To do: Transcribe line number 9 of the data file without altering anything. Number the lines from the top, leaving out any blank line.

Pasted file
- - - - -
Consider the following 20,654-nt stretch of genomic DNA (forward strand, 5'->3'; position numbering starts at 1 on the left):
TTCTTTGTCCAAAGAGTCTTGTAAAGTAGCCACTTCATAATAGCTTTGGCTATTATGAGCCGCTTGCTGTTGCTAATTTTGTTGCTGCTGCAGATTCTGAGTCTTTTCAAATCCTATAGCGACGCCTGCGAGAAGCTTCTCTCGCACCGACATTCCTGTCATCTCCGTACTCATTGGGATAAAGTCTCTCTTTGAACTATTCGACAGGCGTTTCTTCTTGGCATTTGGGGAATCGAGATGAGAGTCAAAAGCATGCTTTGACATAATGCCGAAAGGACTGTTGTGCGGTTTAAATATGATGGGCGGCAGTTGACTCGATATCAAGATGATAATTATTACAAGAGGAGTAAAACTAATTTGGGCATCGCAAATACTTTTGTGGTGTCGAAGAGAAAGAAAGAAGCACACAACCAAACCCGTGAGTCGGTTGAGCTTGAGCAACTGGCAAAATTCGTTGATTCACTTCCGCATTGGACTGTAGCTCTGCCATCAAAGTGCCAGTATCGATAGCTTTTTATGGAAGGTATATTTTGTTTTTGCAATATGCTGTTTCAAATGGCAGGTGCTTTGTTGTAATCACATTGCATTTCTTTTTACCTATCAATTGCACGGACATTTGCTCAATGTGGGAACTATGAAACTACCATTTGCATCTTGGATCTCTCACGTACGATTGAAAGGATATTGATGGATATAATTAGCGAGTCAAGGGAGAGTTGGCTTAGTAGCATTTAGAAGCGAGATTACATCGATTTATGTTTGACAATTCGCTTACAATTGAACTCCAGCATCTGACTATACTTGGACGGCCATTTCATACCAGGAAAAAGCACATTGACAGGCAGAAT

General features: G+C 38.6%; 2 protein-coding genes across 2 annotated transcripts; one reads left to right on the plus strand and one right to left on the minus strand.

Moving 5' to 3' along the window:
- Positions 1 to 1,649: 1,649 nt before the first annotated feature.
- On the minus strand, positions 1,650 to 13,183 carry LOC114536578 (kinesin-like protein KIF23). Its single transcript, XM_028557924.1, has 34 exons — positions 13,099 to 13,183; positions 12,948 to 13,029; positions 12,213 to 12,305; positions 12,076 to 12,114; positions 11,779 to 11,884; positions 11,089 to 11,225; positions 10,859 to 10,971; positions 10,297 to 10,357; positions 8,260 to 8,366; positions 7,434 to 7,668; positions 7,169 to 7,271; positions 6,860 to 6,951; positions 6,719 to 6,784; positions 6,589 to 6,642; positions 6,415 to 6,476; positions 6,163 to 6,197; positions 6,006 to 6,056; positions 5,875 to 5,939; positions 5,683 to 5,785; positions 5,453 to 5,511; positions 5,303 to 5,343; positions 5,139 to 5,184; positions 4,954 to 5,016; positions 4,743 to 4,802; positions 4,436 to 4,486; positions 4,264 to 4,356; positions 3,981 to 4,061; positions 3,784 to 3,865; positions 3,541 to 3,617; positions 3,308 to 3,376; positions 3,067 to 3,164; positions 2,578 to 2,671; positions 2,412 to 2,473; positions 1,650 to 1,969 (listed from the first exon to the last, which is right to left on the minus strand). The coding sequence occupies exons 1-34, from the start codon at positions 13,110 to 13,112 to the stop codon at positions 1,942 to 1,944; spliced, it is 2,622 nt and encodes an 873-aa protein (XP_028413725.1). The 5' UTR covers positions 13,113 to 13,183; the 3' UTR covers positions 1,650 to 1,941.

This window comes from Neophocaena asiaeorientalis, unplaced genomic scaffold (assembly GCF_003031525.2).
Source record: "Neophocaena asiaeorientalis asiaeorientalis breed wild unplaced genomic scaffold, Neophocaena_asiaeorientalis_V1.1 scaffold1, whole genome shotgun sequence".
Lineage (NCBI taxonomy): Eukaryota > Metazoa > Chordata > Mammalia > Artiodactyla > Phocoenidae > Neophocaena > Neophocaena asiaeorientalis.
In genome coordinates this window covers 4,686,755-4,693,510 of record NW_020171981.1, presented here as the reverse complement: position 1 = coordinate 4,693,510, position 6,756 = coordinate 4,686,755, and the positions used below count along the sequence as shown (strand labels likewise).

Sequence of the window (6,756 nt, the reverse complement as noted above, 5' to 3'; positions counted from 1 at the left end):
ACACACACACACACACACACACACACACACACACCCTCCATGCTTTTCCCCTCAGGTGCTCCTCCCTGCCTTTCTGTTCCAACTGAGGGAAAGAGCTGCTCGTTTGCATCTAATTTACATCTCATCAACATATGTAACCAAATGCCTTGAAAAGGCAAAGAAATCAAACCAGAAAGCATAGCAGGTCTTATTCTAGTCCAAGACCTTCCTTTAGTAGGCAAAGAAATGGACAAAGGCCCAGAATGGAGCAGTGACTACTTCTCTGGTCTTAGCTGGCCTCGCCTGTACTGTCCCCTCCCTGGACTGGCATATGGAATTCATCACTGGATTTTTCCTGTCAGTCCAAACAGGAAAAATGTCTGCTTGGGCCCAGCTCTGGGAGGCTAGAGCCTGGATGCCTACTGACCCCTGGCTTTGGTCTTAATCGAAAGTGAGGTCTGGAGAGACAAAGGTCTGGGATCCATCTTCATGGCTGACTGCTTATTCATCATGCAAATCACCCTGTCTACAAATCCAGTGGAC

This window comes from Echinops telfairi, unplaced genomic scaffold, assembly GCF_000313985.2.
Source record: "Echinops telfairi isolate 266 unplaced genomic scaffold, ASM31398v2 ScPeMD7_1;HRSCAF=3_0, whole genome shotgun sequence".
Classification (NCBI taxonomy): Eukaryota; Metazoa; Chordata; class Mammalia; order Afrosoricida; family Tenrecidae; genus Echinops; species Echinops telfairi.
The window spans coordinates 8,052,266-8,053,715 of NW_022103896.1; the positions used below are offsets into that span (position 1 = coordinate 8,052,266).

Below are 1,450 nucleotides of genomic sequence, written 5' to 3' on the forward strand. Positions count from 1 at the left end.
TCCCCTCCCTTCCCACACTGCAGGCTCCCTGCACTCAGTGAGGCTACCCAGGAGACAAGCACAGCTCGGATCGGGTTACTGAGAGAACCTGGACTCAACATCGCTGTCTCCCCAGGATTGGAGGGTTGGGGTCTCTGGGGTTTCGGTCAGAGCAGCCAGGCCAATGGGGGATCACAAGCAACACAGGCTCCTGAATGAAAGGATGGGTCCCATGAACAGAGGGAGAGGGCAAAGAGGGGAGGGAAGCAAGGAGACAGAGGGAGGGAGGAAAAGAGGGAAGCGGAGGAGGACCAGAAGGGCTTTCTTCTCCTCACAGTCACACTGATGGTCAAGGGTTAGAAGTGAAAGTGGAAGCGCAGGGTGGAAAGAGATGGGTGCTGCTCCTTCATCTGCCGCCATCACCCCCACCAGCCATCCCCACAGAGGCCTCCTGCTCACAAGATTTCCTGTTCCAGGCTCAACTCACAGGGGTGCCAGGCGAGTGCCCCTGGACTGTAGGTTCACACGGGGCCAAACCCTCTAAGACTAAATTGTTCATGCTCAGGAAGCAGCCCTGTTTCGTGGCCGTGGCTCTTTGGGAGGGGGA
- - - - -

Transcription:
Lineage (NCBI taxonomy): Eukaryota > Metazoa > Chordata > Mammalia > Artiodactyla > Phocoenidae > Neophocaena > Neophocaena asiaeorientalis.